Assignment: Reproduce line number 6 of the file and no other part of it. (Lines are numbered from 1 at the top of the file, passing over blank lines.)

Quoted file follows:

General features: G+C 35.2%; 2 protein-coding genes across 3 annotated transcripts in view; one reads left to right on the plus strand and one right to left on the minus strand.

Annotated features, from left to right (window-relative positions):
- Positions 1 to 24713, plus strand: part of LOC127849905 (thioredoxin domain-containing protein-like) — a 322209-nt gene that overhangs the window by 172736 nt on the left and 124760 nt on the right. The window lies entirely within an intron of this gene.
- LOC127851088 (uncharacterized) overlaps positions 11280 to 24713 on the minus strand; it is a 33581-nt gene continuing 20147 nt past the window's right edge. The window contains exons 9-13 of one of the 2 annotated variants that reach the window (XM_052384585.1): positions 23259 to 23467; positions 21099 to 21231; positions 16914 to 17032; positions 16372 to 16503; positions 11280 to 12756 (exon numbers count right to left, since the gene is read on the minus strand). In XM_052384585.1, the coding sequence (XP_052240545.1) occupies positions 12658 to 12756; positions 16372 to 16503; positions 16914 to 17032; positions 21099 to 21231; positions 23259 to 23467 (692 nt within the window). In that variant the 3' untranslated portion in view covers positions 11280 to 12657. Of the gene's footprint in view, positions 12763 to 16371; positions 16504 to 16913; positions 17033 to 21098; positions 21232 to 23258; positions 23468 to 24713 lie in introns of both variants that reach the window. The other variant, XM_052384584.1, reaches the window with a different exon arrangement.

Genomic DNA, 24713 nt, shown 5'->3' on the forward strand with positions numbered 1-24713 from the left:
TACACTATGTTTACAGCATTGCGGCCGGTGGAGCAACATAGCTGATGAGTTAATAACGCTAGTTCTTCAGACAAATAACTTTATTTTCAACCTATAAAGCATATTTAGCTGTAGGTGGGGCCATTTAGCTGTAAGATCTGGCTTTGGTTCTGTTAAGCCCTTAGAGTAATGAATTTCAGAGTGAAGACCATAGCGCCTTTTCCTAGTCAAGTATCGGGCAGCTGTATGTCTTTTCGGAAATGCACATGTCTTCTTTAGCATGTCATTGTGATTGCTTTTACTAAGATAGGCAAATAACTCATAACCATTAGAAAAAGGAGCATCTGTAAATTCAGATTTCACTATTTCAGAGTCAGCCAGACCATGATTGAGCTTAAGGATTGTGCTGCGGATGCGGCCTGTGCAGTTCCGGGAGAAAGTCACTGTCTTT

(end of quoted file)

TACACTATGTTTACAGCATTGCGGCCGGTGGAGCAACATAGCTGATGAGTTAATAACGCTAGTTCTTCAGACAAATAACTTTATTTTCAACCTATAAAGCATATTTAGCTGTAGGTGGGGCCATTTAGCTGTAAGATCTGGCTTTGGTTCTGTTAAGCCCTTAGAGTAATGAATTTCAGAGTGAAGACCATAGCGCCTTTTCCTAGTCAAGTATCGGGCAGCTGTATGTCTTTTCGGAAATGCACATGTCTTCTTTAGCATGTCATTGTGATTGCTTTTACTAAGATAGGCAAATAACTCATAACCATTAGAAAAAGGAGCATCTGTAAATTCAGATTTCACTATTTCAGAGTCAGCCAGACCATGATTGAGCTTAAGGATTGTGCTGCGGATGCGGCCTGTGCAGTTCCGGGAGAAAGTCACTGTCTTT